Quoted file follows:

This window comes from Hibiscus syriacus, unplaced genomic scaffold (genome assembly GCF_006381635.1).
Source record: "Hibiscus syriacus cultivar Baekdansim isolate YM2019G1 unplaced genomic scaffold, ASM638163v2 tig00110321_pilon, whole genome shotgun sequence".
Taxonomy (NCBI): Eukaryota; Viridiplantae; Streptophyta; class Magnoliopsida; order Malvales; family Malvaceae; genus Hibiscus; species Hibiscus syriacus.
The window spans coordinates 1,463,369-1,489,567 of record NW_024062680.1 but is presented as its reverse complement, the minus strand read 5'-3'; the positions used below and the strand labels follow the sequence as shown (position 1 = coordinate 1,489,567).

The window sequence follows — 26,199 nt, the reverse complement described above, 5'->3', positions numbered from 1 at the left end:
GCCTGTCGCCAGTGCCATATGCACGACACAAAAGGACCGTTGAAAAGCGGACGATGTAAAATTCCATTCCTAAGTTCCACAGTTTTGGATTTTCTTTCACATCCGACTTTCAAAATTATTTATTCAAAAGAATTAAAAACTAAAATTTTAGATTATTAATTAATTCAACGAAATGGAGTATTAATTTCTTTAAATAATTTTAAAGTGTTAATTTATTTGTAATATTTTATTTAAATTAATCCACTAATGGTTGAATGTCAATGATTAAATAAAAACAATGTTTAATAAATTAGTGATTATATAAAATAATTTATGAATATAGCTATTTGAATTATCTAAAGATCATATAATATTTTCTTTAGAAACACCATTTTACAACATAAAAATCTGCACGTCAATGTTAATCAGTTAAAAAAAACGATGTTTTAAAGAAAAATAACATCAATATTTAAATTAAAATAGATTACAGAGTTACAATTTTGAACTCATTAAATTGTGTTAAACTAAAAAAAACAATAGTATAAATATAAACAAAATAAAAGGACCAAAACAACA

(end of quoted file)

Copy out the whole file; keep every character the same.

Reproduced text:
This window comes from Hibiscus syriacus, unplaced genomic scaffold (genome assembly GCF_006381635.1).
Source record: "Hibiscus syriacus cultivar Baekdansim isolate YM2019G1 unplaced genomic scaffold, ASM638163v2 tig00110321_pilon, whole genome shotgun sequence".
Taxonomy (NCBI): Eukaryota; Viridiplantae; Streptophyta; class Magnoliopsida; order Malvales; family Malvaceae; genus Hibiscus; species Hibiscus syriacus.
The window spans coordinates 1,463,369-1,489,567 of record NW_024062680.1 but is presented as its reverse complement, the minus strand read 5'-3'; the positions used below and the strand labels follow the sequence as shown (position 1 = coordinate 1,489,567).

The window sequence follows — 26,199 nt, the reverse complement described above, 5'->3', positions numbered from 1 at the left end:
GCCTGTCGCCAGTGCCATATGCACGACACAAAAGGACCGTTGAAAAGCGGACGATGTAAAATTCCATTCCTAAGTTCCACAGTTTTGGATTTTCTTTCACATCCGACTTTCAAAATTATTTATTCAAAAGAATTAAAAACTAAAATTTTAGATTATTAATTAATTCAACGAAATGGAGTATTAATTTCTTTAAATAATTTTAAAGTGTTAATTTATTTGTAATATTTTATTTAAATTAATCCACTAATGGTTGAATGTCAATGATTAAATAAAAACAATGTTTAATAAATTAGTGATTATATAAAATAATTTATGAATATAGCTATTTGAATTATCTAAAGATCATATAATATTTTCTTTAGAAACACCATTTTACAACATAAAAATCTGCACGTCAATGTTAATCAGTTAAAAAAAACGATGTTTTAAAGAAAAATAACATCAATATTTAAATTAAAATAGATTACAGAGTTACAATTTTGAACTCATTAAATTGTGTTAAACTAAAAAAAACAATAGTATAAATATAAACAAAATAAAAGGACCAAAACAACA